GWD is clearly not designed to create fully-fledged applications or entire websites, but rather banners, popup ads, sidebars, animated buttons even, with a strong focus on projects for Doubleclick and AdWords campaigns.
To be fair though, Craig’s review was written just days after launching the initial beta. The version I am running is 1.1.2.0814 which is still in Beta. The program is now almost a year old. Knowing Google, it might come out of beta by the time we get Firefox version 3076!
Note: When I needed help using or explaining a feature, I stuck almost exclusively to Google’s own Help Center. They also have a Youtube channel with a handful of videos only a few weeks old. I was surprised how little help there is for this program out there, but perhaps the program is simpler than it seems?
Because this is a tool for animating, I figured I’d create some kind of simple ad with a “click here” hotspot. I wanted to animate a cursor arrow and make it bounce against the hotspot when they hover the cursor over it.
Sounds simple enough right?
All I have to do is animate a small graphic and have it loop, then create the hotspot and send the user off to some web page when they click. Let’s see how easy it was to create!
First, using some awe-inspiring built-in shapes and brushes from Photoshop CS6, I made this quick mockup ad for you to get a dream vacation.
The idea is to have the white arrow bounce on the button when you hover the cursor over it; and when you click the button, open another page.
I hope you will spend more time on your graphics than I did!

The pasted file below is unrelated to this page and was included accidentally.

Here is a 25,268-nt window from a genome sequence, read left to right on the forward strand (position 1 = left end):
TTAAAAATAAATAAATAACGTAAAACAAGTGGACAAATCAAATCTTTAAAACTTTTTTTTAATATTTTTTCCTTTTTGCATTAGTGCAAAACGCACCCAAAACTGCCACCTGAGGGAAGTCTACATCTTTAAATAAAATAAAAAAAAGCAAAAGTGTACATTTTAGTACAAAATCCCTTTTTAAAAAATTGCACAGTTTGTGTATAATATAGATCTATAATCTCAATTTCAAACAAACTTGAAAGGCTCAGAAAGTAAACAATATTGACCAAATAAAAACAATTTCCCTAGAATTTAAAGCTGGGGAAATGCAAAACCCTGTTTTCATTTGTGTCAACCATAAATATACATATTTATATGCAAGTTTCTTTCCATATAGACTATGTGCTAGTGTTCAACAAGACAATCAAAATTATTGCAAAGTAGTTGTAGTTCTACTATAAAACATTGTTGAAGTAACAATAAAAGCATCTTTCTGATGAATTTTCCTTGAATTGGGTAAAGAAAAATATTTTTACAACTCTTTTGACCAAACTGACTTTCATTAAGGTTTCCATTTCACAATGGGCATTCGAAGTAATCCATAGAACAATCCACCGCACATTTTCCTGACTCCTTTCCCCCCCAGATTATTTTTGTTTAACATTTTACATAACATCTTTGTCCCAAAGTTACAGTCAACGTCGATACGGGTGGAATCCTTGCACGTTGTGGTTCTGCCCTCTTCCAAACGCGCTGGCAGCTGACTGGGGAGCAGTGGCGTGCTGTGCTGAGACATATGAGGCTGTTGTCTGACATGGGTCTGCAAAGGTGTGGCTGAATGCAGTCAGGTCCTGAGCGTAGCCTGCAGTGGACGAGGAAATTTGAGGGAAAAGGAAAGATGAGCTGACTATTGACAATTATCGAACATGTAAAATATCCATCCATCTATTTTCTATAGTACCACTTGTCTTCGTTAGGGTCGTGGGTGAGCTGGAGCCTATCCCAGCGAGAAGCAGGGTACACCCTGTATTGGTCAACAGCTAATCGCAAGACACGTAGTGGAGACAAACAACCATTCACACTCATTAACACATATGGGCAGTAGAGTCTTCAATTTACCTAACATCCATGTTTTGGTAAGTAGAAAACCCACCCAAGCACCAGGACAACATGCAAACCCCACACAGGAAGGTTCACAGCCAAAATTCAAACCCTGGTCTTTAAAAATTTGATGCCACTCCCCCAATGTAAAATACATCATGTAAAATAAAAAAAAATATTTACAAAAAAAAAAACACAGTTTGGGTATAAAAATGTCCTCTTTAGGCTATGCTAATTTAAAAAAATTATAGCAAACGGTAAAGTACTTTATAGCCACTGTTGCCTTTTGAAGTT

Every time you create a new file, you can choose which editing mode to work in, here is a very brief explanation of each:
- Banner (Simple ad for specific dimension within an app)
- Expandable (Ad expands when clicked and has a close button to shrink it back)
- Interstitial (Full page ad that appears at some point in your app such as between page transitions, click a close button to continue flow of app)
- HTML (Much simplified HTML starting point, not as focused on Google ad environment and fancy features)
- HTML with Pages (Uses a ‘Page’ construct, allowing your ad to contain multiple pages within itself without browser refreshing)
- CSS (Essentially a very basic text editor with little more than line numbers and color highlighting)
- XML (Same basic editor)
The only thing of note here is that the Banner, Expandable, and Interstitial modes are more specific to Google ads. The initial source of a Banner was 107 lines of HTML and it published 8 files and 1 folder for 70.2KB total size. When opening a simple HTML document which is not focused on Google ads, it had 24 lines in the HTML and published 3 files and 1 folder for 1.57KB in size.